Statehood did not come until 1959, and then I was asked by Oren Long, one of Hawaii's first U.S. Senators, to serve him in Washington as chief-of-staff. That I did, returning to Manoa and the Economics Dept.-- now teaching full-time-- in 1961. That period of academic normality did not last long, for in 1963, when Thomas Hamilton became President of UH, I joined his staff in Bachman Hall as Dean for Academic Development, a post from which I resigned in 1971 when Hamilton had been succeeded by another and different president.
Once again it was part-time teaching for me in Economics, for I was appointed as co-principal Investigator on a federally financed project in aid of developing
geothermal energy on the Island of Hawaii as an alternative to oil, which had become extremely expensive. My task was to report on the economic consequences of geothermal development and the changes in the laws of Hawai'i required for that development to occur.
In the course of this research I discovered that the law made no provision for the ownership of the steam power that was coming out of an experimental geothermal
well drilled on the Big lsland. Indeed, there was no law concerning access to the sun, wind or any other natural energy source, even though solar panels were being installed on the rooftops of homes around Oahu and an array of windmills had arisen on a hillside neighboring the town of Kahuku. Awareness of the need to establish a legal regime for alternative energy sources, essential if these alternatives were to replace oil, evermore expensive, awakened an ambition.
That ambition was to write the laws essential to natural energy development in Hawaii. But to qualify for that role I needed recognized training in the law. By that time-- 1976-- I had been working at UH for about 30 years and retirement seemed timely. So I retired from employment by the University to enroll in the law school then recently established on campus and set about becoming a lawyer.
Three years later I passed the bar exam and was appointed as a special assistant in the Office of the Hawaii Attorney General to work on legislation to clarify the legal status of geothermal energy. However, the price of oil had declined to a fraction of its level in the 1970's and the drive to develop alternative energy sources lost its steam -- as did interest in establishing their place in the law.
Following a year of private practice, centered on cases before the Family Court in Honolulu, in 1983 I accepted appointment to the Washington staff of Congressman
Cecil Heftel as his legislative counsel. Work centered around the Ways & Means Committee, of which Rep. Heftel was a member, so once again Public Finance was my field of work.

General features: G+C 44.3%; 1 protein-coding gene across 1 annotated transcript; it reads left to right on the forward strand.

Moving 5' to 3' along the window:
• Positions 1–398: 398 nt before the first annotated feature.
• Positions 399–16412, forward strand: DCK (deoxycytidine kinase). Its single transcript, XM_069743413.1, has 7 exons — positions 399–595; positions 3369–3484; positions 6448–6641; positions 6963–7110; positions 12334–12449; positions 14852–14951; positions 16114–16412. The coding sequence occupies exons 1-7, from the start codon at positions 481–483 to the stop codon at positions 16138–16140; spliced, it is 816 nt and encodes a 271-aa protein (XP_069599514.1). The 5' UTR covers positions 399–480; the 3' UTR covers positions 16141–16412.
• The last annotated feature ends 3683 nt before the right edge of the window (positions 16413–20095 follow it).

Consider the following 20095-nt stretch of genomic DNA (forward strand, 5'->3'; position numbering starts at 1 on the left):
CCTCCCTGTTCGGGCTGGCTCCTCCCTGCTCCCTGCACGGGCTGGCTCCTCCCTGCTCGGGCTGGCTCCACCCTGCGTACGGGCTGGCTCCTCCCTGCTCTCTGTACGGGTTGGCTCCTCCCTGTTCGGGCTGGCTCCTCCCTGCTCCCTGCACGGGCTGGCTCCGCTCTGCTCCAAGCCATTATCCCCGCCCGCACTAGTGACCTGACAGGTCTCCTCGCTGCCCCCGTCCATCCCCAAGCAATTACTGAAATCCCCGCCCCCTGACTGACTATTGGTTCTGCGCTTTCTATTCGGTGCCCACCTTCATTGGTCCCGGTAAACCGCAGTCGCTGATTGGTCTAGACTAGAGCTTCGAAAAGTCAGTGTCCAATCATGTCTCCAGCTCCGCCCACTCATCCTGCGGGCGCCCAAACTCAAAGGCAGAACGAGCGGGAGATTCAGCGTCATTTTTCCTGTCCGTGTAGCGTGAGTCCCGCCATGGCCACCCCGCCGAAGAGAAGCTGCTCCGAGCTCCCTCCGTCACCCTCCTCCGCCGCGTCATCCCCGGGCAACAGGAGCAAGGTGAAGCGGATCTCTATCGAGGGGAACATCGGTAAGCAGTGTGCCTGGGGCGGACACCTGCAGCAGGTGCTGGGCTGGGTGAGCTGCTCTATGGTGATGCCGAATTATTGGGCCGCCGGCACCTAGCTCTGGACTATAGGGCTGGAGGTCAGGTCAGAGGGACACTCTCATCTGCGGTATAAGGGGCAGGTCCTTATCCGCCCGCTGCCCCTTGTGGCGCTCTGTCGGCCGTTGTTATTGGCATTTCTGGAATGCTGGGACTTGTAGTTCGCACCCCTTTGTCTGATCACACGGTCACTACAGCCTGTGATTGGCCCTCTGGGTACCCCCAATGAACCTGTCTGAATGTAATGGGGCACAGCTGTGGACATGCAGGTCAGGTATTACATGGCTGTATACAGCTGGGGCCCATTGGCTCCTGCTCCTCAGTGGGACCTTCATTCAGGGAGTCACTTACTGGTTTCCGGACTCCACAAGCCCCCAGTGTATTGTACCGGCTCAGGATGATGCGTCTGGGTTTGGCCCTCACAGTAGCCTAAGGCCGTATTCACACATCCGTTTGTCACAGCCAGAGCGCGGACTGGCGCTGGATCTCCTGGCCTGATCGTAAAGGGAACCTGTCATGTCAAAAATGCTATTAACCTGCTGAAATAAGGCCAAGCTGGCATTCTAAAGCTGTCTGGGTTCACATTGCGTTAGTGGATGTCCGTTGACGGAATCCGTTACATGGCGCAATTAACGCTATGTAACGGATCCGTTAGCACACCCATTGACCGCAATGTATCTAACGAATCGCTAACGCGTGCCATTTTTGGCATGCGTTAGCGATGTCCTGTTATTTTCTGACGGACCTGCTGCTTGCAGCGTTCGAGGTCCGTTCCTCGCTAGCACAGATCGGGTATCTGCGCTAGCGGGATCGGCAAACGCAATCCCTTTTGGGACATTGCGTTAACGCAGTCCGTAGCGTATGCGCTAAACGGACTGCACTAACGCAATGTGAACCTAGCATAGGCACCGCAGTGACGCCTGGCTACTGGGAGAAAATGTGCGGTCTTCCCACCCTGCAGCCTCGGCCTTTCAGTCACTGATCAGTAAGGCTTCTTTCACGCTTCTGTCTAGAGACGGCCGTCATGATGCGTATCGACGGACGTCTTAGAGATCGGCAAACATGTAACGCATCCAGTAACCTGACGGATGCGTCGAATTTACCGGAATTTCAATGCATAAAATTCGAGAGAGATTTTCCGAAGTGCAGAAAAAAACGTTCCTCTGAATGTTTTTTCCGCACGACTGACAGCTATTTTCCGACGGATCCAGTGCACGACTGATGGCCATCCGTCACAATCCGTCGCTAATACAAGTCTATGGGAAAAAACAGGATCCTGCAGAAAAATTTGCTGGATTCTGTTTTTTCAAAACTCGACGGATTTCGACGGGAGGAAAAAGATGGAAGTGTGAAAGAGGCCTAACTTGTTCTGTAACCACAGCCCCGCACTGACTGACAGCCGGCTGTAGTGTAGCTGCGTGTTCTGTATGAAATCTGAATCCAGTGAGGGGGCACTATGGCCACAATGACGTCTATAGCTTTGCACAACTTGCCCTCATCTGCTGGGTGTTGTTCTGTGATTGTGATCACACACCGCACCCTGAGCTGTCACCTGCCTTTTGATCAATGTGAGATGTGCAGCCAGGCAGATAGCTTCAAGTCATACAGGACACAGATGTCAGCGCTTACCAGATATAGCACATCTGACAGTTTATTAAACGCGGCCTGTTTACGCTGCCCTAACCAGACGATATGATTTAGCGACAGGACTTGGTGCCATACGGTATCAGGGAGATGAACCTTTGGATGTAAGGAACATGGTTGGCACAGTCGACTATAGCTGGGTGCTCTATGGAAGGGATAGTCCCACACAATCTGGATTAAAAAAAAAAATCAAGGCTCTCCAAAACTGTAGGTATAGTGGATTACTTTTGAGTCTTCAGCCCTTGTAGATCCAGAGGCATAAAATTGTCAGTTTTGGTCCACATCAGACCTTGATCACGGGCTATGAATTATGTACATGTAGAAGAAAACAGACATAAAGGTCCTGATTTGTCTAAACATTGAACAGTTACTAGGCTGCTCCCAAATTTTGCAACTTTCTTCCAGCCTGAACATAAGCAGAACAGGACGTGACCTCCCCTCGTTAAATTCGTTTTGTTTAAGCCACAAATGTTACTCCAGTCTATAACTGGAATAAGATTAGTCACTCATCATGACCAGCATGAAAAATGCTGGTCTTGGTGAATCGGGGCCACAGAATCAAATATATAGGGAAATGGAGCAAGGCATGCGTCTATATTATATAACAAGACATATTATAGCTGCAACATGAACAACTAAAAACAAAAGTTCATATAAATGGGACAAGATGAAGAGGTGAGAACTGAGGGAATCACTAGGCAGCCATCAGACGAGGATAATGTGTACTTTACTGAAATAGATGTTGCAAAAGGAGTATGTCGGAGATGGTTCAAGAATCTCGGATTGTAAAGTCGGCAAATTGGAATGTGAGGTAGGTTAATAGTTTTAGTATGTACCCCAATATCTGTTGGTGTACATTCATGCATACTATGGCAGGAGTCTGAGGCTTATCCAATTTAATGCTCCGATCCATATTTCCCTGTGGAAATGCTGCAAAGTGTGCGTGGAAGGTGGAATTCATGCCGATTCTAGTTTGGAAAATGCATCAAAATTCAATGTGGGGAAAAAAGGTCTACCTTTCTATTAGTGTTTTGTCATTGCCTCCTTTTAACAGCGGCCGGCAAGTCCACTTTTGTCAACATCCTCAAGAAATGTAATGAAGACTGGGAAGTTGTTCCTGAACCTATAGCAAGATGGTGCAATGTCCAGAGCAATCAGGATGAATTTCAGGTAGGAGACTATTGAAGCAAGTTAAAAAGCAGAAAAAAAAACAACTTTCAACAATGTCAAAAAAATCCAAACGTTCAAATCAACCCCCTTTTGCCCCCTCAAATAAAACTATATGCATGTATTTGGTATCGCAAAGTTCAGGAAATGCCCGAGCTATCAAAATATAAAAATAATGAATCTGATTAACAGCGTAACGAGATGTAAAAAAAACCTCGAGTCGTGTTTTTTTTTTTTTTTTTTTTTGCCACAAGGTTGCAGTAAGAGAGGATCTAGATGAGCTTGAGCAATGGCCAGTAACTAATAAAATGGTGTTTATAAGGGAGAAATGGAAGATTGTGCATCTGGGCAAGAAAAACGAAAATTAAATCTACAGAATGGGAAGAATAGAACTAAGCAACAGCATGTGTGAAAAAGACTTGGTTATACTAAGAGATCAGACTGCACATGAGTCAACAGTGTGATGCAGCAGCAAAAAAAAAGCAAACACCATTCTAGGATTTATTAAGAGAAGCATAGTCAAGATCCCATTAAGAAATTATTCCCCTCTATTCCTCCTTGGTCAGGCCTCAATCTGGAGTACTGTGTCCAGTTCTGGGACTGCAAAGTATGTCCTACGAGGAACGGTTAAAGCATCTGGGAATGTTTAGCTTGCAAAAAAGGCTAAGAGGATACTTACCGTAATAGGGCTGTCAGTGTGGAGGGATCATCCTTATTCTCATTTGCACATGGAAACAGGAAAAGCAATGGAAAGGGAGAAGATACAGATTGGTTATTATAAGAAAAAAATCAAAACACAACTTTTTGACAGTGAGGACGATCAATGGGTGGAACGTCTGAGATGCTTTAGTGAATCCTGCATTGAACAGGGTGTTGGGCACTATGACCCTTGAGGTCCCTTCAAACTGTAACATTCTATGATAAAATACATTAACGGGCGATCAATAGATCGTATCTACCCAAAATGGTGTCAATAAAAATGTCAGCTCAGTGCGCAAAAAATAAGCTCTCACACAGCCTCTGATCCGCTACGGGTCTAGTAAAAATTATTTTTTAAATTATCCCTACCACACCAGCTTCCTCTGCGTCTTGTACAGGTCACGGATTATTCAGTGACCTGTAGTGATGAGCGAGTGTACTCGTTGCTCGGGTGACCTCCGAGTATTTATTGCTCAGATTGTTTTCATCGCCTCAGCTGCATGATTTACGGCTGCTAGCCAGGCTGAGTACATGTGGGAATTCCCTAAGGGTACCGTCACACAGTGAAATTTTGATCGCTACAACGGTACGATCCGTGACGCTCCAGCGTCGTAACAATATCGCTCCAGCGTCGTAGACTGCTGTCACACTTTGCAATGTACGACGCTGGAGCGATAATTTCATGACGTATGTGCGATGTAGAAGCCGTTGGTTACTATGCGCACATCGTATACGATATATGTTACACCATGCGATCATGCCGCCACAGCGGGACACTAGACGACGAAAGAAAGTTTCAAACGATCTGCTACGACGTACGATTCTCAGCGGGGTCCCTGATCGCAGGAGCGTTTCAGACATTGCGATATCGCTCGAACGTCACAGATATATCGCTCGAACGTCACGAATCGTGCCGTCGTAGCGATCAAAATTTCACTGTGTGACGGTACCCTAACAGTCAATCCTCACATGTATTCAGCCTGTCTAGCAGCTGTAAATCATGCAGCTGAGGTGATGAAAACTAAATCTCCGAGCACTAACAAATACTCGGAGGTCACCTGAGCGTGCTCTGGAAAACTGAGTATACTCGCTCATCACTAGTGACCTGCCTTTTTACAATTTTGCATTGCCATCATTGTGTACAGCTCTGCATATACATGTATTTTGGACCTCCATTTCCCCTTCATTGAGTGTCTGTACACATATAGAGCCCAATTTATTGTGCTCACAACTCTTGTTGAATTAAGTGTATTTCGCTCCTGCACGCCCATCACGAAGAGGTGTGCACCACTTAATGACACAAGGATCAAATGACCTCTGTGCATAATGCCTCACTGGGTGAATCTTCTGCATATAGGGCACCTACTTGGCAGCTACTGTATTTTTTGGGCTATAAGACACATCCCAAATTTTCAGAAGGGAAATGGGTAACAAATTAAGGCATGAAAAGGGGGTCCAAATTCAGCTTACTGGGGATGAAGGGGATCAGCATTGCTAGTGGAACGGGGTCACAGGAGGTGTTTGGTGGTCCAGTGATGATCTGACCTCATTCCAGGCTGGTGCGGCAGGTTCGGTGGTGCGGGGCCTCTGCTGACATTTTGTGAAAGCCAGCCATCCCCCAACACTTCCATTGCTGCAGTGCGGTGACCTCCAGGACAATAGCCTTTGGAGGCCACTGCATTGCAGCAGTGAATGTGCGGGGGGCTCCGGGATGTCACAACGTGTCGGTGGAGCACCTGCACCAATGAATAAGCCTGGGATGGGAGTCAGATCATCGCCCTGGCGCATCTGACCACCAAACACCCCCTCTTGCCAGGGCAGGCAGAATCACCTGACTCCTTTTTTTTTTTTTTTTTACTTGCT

After returning home to Honolulu in 1984, aged 66, I decided against any further employment to leave time to write. Already, working largely from the research of Jacob Adler-- another retiree from the UH-Manoa faculty-- I had started the draft of
a biography, that of a notorious politician who was central to the regime of King Kalakaua. By 1986 it was completed, entitled "The Fantastic Life of Walter Murray Gibson: Hawaii's Minister of Everything", and printed by the UH Press.
Soon after came a request from the Bank of Hawaii which bridged the gap between "writing" and "employment". This was to revise the manuscript of an economic history of Hawaii written, but not completed by a recently deceased friend, Thomas Hitch, an economist on the staff of the Bank. "Islands in Transition: the Past, Present, & Future of Hawaii's Economy" was printed in 1992.
By that time Robert Potter, also retired from the UH-Manoa faculty, and I were working on a volume we entitled "Malamalama: A History of the University of Hawai'i." It was published by the UH Press in 1998. A smaller book, "History of
Hawai'i Hall", we wrote in 2003 at the request of the committee planning the rededication of the first major building on the Manoa campus.
In 1989 I was trained as a mediator by the Neighborhood Justice Center, now called the Mediation Center of the Pacific, and for the next 16 years, as a volunteer, conducted some 200 mediations. Once more Potter and I wrote a local history, this
one about and at the request of the Mediation Center, which was printed in 2005. Over the course of a long residence in Hawaii I've had my share of work on organizational committees. On campus this included chairmanship of the Faculty Senate, of the Council of Deans, and of the local chapter of the American Association of University Professors (AAUP); serving on the board of the UH faculty union and of FRAUM (the organization of retired UH faculty), of the Hawaii board advisory to the U.S. Civil Rights Commission, of the Queen Liliu'okalani Children's Center, of the Hawai'i chapter of ACLU, and of the Hawai'i Job Corps. I also served a term on the national board of the AAUP.
Robert M. Kamins
February 1, 2007